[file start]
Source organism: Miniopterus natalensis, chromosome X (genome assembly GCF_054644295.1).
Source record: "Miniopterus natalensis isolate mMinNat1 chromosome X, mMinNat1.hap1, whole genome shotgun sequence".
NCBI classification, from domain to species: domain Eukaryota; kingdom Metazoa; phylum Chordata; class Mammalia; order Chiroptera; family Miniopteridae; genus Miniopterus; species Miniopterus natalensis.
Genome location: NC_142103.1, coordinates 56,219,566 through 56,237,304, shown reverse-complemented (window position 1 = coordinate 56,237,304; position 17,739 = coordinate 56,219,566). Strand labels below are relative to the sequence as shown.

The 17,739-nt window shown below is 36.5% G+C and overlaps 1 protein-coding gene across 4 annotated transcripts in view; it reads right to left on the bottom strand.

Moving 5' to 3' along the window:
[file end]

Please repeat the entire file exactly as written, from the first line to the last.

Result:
Source organism: Miniopterus natalensis, chromosome X (genome assembly GCF_054644295.1).
Source record: "Miniopterus natalensis isolate mMinNat1 chromosome X, mMinNat1.hap1, whole genome shotgun sequence".
NCBI classification, from domain to species: domain Eukaryota; kingdom Metazoa; phylum Chordata; class Mammalia; order Chiroptera; family Miniopteridae; genus Miniopterus; species Miniopterus natalensis.
Genome location: NC_142103.1, coordinates 56,219,566 through 56,237,304, shown reverse-complemented (window position 1 = coordinate 56,237,304; position 17,739 = coordinate 56,219,566). Strand labels below are relative to the sequence as shown.

The 17,739-nt window shown below is 36.5% G+C and overlaps 1 protein-coding gene across 4 annotated transcripts in view; it reads right to left on the bottom strand.

Moving 5' to 3' along the window: